HER BOOKS ON AMAZON
  • Wine and Climate Change: Winemaking in a New World
    Wine and Climate Change: Winemaking in a New World
    by L. J. Johnson-Bell
  • Pairing Wine and Food: A Handbook for All Cuisines
    Pairing Wine and Food: A Handbook for All Cuisines
    by Linda Johnson-Bell
  • Home Cellar Guide Hb
    Home Cellar Guide Hb
    by Linda Johnson-Bell
  • Quel vin pour quel plat ?
    Quel vin pour quel plat ?
    by Linda Johnson-Bell
  • Great Wine Tours of the World
    Great Wine Tours of the World
    Barnes and Noble Books
  • The Wine Collector's Handbook
    The Wine Collector's Handbook
    by Linda Johnson
  • De juiste wijn bij het juiste gerecht
    De juiste wijn bij het juiste gerecht
    by Johnson-Bell Linda

  • Good Food, Fine Wine: A Practical Guide to Finding the Perfect Match
    Good Food, Fine Wine: A Practical Guide to Finding the Perfect Match
    by LINDA JOHNSON-BELL

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Tuesday
Jan042011

Il Molino de Grace Chianti Classico 2005


Il Molino de Grace Chianti Classico 2005, Panzano, Tuscany

Served with dinner at home: Rib-eye Aberdeen Angus steak with Béarnaise sauce, herb salad and jacket potato.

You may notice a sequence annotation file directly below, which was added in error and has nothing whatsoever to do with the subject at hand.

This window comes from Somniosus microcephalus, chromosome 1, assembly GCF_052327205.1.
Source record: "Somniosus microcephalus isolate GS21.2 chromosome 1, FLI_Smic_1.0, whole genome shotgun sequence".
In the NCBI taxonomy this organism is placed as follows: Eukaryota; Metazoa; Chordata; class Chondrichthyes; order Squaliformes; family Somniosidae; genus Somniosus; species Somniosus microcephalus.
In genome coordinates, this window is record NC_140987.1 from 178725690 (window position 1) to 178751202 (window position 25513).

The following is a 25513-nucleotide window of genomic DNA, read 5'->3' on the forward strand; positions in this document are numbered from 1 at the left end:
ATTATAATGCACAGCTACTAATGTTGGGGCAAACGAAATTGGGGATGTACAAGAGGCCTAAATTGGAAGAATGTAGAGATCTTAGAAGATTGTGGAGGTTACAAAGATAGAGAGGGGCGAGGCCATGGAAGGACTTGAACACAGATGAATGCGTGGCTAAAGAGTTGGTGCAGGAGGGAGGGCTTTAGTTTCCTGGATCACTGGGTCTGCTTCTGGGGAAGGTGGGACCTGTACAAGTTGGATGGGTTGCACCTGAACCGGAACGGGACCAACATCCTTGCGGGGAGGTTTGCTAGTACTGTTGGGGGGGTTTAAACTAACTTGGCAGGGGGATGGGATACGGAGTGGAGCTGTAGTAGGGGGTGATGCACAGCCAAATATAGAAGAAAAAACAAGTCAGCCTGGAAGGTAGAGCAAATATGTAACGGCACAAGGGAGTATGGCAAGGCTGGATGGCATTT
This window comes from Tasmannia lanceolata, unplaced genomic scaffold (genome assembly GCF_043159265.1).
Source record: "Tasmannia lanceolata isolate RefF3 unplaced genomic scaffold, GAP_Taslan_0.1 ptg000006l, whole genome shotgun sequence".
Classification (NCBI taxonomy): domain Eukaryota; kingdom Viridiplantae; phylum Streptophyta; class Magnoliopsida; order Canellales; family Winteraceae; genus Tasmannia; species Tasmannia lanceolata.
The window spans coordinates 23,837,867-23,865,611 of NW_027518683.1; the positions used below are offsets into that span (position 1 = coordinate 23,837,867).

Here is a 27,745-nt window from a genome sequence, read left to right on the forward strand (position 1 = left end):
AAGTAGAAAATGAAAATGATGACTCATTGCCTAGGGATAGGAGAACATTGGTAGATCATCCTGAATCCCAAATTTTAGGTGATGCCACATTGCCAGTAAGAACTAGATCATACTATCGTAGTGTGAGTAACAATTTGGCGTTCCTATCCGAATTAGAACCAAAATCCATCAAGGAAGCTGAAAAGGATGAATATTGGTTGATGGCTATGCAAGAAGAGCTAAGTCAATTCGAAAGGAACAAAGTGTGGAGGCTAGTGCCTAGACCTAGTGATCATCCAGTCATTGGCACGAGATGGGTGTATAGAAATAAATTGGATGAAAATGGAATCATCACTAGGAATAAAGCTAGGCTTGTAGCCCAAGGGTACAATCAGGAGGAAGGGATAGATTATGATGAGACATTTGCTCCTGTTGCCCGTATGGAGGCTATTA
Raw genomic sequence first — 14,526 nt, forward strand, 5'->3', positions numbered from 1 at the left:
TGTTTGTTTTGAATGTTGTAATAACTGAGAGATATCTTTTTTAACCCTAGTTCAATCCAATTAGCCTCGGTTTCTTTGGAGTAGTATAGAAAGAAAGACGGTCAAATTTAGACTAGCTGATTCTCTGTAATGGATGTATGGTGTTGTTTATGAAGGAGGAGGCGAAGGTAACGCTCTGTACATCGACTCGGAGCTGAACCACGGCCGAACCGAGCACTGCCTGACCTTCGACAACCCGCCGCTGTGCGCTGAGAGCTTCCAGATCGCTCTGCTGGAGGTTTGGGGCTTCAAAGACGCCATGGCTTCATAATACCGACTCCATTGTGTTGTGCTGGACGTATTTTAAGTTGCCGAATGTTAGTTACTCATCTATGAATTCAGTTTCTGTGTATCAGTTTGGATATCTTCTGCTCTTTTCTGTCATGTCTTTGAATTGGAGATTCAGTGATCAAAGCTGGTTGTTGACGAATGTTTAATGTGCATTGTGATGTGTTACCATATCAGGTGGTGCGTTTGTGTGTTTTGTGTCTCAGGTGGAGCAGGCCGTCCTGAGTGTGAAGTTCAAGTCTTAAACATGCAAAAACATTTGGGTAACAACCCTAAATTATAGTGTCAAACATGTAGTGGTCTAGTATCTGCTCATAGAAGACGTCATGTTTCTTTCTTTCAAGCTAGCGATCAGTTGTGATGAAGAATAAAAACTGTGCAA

100% Sangiovese – a good start, but I cannot seem to find a happy ending here. I visited this stunning estate last year. The owner is American, the winemaker, Bavarian and the consultant oenologist is Italian: which should make for a perfect recipe. They claim to be highly passionate men – but they are making wine with their socks on. What confuses me is that the wines look good on paper. They tick all the boxes on the technical details sheet. And they seem to be making all the decisions that would result in a terroir-driven, traditional wine, but they are definitely very “modern” in style…appealing to the more international palate. They lack any real excitement or individuality – so what got lost in translation? Is this the inherent result of using a consultant oenologist who involuntarily puts his stamp on the wines? I don’t know. But having tasted several vintages of the entire range, both at the estate and at home, one is left with the impression of their being technically correct but not much more. My international colleagues on that trip all agreed. I will reserve final judgment until I can go back to some of them after more aging…I would love to be proved wrong. The Chianti Classico tonight had a very dark robe – so I think they did add some Cabernet Sauvignon, with lively acidity, big fruit, well-balanced tannins…but for all the hype, the earth should have moved…



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